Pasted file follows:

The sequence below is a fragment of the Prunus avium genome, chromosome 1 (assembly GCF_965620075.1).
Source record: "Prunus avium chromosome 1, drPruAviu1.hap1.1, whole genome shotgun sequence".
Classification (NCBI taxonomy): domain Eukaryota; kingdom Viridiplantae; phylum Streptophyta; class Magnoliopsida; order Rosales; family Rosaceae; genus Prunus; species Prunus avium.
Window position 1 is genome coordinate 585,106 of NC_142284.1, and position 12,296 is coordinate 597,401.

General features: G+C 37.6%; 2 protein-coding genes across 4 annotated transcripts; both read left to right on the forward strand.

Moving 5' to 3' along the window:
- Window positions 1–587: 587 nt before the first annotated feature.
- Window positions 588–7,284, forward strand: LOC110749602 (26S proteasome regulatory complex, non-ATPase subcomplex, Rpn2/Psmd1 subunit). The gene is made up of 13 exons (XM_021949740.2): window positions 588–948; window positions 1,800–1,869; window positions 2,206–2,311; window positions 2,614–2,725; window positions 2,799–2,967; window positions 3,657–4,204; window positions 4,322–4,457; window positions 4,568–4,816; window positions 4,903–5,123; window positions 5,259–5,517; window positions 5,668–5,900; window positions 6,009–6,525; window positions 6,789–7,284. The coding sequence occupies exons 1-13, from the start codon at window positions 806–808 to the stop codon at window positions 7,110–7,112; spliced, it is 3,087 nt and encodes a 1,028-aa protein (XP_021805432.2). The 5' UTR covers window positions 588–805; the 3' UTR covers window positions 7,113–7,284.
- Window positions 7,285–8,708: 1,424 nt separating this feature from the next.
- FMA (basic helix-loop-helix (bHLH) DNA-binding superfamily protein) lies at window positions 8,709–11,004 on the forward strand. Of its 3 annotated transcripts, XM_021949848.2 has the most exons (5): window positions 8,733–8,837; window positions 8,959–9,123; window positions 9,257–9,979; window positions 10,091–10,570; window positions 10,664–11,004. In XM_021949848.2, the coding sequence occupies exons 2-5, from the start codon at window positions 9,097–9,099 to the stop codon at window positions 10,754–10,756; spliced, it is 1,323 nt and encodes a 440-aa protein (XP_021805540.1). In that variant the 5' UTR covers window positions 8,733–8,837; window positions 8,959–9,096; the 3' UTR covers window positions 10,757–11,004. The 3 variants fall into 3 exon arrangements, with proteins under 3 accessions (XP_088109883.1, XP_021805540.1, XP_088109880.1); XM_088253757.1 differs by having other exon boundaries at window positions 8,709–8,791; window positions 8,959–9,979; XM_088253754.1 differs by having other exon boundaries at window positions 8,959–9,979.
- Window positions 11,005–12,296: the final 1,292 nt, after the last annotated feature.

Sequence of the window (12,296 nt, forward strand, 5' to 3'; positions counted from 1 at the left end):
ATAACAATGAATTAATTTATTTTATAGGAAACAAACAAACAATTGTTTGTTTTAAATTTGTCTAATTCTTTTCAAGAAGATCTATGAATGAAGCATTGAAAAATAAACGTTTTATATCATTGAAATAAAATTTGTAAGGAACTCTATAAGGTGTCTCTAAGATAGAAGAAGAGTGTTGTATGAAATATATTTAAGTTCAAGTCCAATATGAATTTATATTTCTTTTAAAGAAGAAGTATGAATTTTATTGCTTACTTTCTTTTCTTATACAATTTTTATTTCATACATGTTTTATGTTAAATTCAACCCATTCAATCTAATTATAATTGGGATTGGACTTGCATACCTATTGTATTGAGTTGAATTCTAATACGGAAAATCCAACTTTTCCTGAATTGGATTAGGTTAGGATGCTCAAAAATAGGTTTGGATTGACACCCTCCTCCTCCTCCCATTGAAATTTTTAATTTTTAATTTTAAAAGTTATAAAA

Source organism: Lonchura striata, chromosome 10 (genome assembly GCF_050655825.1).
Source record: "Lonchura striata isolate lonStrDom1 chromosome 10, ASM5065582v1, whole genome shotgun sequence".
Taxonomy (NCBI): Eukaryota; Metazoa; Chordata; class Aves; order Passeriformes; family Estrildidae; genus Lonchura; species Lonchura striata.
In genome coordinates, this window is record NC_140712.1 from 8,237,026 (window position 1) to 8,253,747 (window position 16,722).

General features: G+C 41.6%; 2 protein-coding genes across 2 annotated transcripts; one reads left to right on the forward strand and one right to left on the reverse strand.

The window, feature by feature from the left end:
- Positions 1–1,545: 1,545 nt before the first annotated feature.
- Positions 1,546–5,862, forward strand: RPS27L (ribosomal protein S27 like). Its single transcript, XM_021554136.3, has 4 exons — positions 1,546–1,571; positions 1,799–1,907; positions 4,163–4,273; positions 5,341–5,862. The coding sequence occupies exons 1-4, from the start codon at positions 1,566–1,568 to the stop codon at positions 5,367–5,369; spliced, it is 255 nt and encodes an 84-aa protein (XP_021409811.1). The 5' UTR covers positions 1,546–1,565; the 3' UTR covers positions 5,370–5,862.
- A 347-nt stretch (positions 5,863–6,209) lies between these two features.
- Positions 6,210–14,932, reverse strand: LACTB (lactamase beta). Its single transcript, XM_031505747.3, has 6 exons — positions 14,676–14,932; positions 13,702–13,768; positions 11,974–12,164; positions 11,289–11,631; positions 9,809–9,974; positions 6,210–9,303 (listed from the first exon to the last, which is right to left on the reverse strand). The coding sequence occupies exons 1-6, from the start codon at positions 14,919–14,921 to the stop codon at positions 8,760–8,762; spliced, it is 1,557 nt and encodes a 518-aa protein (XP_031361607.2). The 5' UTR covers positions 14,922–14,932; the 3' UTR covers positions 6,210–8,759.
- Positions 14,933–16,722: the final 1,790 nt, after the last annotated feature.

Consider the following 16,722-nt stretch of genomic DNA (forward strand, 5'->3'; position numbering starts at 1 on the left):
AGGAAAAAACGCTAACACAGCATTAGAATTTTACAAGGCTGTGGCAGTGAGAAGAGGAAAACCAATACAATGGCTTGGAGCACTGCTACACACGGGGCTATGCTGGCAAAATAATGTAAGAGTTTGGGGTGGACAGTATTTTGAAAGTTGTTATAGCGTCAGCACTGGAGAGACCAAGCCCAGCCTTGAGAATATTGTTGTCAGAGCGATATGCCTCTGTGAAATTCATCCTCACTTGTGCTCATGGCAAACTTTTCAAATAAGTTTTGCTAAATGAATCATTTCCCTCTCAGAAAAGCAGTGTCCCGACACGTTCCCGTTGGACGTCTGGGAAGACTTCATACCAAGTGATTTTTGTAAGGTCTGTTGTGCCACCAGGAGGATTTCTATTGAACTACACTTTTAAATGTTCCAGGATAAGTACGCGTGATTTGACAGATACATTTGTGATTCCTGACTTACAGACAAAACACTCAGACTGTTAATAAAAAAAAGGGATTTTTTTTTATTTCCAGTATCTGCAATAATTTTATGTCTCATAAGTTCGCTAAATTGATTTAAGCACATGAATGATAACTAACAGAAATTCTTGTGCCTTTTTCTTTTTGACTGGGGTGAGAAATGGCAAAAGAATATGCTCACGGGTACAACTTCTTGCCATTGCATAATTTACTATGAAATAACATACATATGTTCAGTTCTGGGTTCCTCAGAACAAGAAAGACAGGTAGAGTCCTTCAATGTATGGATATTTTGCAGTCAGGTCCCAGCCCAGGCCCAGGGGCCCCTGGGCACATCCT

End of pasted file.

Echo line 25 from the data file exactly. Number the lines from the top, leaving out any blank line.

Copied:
Consider the following 16,722-nt stretch of genomic DNA (forward strand, 5'->3'; position numbering starts at 1 on the left):